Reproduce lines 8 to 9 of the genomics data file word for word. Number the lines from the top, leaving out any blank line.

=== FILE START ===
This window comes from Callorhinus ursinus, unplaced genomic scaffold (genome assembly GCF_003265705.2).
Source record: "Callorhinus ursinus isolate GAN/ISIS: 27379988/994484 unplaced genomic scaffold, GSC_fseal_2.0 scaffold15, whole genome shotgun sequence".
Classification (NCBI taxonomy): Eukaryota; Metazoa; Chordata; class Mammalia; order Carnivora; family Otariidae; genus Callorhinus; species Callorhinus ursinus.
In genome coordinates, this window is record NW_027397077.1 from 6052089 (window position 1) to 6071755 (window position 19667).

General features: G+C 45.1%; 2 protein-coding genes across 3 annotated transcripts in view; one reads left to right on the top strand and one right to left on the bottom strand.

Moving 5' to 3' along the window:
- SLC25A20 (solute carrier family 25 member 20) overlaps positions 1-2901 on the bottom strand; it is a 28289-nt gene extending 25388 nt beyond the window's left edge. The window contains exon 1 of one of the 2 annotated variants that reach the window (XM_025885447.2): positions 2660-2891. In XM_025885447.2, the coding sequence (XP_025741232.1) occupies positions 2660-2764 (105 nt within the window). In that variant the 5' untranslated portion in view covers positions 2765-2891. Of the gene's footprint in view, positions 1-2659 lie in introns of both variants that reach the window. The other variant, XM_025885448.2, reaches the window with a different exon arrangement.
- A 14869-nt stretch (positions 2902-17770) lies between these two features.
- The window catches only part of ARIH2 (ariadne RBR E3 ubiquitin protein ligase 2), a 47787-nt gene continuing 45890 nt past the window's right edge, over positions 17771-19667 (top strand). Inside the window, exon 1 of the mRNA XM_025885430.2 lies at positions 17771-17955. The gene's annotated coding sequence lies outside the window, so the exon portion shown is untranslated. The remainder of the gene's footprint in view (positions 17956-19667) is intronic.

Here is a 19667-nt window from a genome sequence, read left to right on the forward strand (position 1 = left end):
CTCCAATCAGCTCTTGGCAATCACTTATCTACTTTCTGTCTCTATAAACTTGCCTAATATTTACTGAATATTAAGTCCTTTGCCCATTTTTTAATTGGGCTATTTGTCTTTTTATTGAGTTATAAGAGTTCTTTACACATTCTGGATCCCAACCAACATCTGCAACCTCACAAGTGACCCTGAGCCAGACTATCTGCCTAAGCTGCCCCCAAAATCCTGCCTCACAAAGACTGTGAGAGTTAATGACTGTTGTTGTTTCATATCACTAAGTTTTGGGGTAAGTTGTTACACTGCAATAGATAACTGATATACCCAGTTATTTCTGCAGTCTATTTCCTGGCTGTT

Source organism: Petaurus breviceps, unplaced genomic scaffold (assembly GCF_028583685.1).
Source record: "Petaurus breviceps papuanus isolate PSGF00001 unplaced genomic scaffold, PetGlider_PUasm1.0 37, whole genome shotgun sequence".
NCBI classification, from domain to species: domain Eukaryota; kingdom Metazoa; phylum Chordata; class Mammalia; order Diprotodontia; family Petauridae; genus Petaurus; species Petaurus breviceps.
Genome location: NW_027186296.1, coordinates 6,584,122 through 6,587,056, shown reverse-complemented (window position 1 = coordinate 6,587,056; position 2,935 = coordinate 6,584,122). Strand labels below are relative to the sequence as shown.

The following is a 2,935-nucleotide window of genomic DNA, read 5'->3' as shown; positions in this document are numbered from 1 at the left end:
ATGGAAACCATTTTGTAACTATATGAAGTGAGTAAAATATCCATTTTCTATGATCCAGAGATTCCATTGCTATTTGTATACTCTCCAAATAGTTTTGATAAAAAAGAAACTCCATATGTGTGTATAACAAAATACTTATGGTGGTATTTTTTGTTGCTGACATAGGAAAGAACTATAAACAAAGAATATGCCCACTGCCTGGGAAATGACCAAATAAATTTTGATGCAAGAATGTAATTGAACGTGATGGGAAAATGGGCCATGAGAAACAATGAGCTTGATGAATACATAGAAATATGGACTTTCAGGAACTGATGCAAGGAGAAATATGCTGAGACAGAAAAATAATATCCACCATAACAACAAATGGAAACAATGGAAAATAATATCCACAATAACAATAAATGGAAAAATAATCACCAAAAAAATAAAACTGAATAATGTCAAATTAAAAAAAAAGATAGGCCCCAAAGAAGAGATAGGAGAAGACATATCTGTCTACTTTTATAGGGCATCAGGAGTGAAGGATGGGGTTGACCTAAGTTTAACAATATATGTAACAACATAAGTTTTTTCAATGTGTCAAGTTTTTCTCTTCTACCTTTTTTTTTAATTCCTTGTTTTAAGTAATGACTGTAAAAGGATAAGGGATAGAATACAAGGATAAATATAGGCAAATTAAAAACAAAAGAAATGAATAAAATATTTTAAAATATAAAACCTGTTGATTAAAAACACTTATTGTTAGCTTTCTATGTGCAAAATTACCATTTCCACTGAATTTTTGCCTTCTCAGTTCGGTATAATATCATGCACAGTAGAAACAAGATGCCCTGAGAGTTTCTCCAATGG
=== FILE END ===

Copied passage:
- A 14869-nt stretch (positions 2902-17770) lies between these two features.
- The window catches only part of ARIH2 (ariadne RBR E3 ubiquitin protein ligase 2), a 47787-nt gene continuing 45890 nt past the window's right edge, over positions 17771-19667 (top strand). Inside the window, exon 1 of the mRNA XM_025885430.2 lies at positions 17771-17955. The gene's annotated coding sequence lies outside the window, so the exon portion shown is untranslated. The remainder of the gene's footprint in view (positions 17956-19667) is intronic.